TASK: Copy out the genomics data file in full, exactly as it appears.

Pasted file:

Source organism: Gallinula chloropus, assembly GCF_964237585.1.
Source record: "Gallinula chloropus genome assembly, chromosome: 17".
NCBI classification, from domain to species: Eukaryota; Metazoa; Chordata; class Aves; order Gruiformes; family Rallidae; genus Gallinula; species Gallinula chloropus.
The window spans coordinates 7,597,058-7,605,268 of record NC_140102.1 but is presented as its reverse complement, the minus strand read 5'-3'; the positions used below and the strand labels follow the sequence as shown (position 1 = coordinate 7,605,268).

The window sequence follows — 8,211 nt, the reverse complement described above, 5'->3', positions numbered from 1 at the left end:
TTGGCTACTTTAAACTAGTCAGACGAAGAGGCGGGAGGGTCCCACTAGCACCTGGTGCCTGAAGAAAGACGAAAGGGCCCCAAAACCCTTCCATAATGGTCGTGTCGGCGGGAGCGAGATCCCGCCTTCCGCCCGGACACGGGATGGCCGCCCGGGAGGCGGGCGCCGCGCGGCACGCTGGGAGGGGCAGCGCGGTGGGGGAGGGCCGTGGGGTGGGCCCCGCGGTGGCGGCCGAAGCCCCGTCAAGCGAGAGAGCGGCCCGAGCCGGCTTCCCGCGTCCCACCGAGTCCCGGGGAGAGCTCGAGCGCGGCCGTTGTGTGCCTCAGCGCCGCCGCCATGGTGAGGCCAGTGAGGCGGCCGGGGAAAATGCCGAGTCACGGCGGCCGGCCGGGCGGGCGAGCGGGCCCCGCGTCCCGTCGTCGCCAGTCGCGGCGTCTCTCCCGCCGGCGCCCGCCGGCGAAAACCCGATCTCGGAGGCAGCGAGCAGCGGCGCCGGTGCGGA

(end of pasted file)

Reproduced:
Source organism: Gallinula chloropus, assembly GCF_964237585.1.
Source record: "Gallinula chloropus genome assembly, chromosome: 17".
NCBI classification, from domain to species: Eukaryota; Metazoa; Chordata; class Aves; order Gruiformes; family Rallidae; genus Gallinula; species Gallinula chloropus.
The window spans coordinates 7,597,058-7,605,268 of record NC_140102.1 but is presented as its reverse complement, the minus strand read 5'-3'; the positions used below and the strand labels follow the sequence as shown (position 1 = coordinate 7,605,268).

The window sequence follows — 8,211 nt, the reverse complement described above, 5'->3', positions numbered from 1 at the left end:
TTGGCTACTTTAAACTAGTCAGACGAAGAGGCGGGAGGGTCCCACTAGCACCTGGTGCCTGAAGAAAGACGAAAGGGCCCCAAAACCCTTCCATAATGGTCGTGTCGGCGGGAGCGAGATCCCGCCTTCCGCCCGGACACGGGATGGCCGCCCGGGAGGCGGGCGCCGCGCGGCACGCTGGGAGGGGCAGCGCGGTGGGGGAGGGCCGTGGGGTGGGCCCCGCGGTGGCGGCCGAAGCCCCGTCAAGCGAGAGAGCGGCCCGAGCCGGCTTCCCGCGTCCCACCGAGTCCCGGGGAGAGCTCGAGCGCGGCCGTTGTGTGCCTCAGCGCCGCCGCCATGGTGAGGCCAGTGAGGCGGCCGGGGAAAATGCCGAGTCACGGCGGCCGGCCGGGCGGGCGAGCGGGCCCCGCGTCCCGTCGTCGCCAGTCGCGGCGTCTCTCCCGCCGGCGCCCGCCGGCGAAAACCCGATCTCGGAGGCAGCGAGCAGCGGCGCCGGTGCGGA